>> You mentioned services.
>> Yes
>> Are we gonna get into services later? Are they context in React or some kind of data store?

>> Good question, we are gonna get to services very soon. And then if it's context, I don't know cuz I don't remember what context is. So [LAUGH] I don't remember what that does. Context, is that the property, sorry, the tag where you can say, this thing is available to everyone who's a child?

>> Yeah.
>> Yeah, no, it's not like that. No, no, no, no, no, a service is more like a service that you would see in traditional application architecture. So you say there's a service that holds some value, some data, and you call that service to get that data.

That's how you can share your data around your application. And we're gonna do that. That's a great question, so let's get closer to doing that. We're just wrapping up this example for inputs, outputs. And I'll just quickly go through the steps one more time, just to make sure that we're all on the same page.

The first thing that we did was that we created our app listing component, and then we moved all of the content over there. So we reference it here on line 13. In that component, we defined an input of type car in the listing component. And we define an output, which is in the event emitter, which means it sends up events and it sends up of type car.

And then we handle the event, so we bind to that event with addCarToSaved. And this special $event, that's how we can know what was sent from our event. Because sometimes you may event, sorry, you may emit that something happened, but you don't have any value, right? You're just like, yeah, this thing happened.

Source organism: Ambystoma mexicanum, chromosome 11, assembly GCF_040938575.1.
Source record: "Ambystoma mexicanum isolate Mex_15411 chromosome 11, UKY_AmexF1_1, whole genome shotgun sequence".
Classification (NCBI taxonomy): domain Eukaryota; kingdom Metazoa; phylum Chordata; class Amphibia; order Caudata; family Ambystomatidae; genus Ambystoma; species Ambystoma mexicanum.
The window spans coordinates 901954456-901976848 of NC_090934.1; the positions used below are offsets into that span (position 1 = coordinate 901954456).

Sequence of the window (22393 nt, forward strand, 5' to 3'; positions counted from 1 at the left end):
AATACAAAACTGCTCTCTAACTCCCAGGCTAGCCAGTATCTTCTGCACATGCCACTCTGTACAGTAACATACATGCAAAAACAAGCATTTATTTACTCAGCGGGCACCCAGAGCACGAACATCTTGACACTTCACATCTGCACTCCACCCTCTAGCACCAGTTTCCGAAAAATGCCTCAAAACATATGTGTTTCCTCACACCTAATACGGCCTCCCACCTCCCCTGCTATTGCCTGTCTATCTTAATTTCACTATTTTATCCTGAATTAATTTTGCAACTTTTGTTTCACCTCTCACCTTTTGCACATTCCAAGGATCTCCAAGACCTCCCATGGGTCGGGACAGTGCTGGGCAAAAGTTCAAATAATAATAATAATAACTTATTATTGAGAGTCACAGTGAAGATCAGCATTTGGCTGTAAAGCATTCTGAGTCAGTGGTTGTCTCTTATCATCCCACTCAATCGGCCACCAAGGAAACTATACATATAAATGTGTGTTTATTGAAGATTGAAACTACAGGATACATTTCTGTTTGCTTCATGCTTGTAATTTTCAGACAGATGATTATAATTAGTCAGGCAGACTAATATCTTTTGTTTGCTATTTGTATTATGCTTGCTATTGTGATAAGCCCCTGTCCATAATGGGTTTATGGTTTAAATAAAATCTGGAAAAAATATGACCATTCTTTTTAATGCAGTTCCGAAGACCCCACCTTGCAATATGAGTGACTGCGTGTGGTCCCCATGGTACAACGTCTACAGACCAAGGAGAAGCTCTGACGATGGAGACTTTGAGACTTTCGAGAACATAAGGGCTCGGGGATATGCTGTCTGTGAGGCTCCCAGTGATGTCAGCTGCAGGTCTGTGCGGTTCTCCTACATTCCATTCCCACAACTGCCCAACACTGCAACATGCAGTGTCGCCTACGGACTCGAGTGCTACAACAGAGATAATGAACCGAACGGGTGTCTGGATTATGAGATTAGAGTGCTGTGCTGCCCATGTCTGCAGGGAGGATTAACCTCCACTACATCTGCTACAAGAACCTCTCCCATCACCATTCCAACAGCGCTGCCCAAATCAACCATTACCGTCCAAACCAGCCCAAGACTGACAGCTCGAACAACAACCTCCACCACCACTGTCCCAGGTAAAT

The person interacted with the application, but there's no value for you to know about. So you can just have an empty event emitted, so to speak, where you don't emit anything, okay? And then we have our event handler where we add to the list down here at the bottom.

But if we're over here, there's a couple of things to take note of. Got our input set as required, and we say it won't be no for the car. We got our output. We called it carSaved, and we said it's an event emitter of type car which tracks, because that's what we saw in our app.component.ts, what TypeScript was telling us that it knew about this component.

And then, here in the handleCarSaved, just so that way, cuz there's a few events happening at the same time. Let me just make sure I clarify this one. This one is just for our button, so we can trigger the emission, right? That's what we're trying to do, is to get the emission to happen.

So we just added a button called handleCarSaved. But that's not a part of the output, so to speak. It's completely separate. This could be anything, but we just needed a way for this emission to happen. Another thing that we might have been able to do was, can I do this?

Let's see, let's see if we could have even done this. I don't know if we could have done this or not. Let me try something. Let me just experimentation, okay? So it kinda works. Okay, so that also works. So that might have helped a little bit to kinda remove one of the events.

But this isn't really necessarily the best practice. Let me tell you why. What if you have multiple things to do before you hit the emission? So that's why I had a function there, because if I had to maybe adjust some data, do some other tasks, you can't fit them all in one liner.

In our case, we could've fit it into one liner, that might've made it a little clearer, right? So we got a button that we're saying, hey, you click the Save car button, we're gonna just do this emission. So maybe that helps a little bit to clarify where everything puts into place.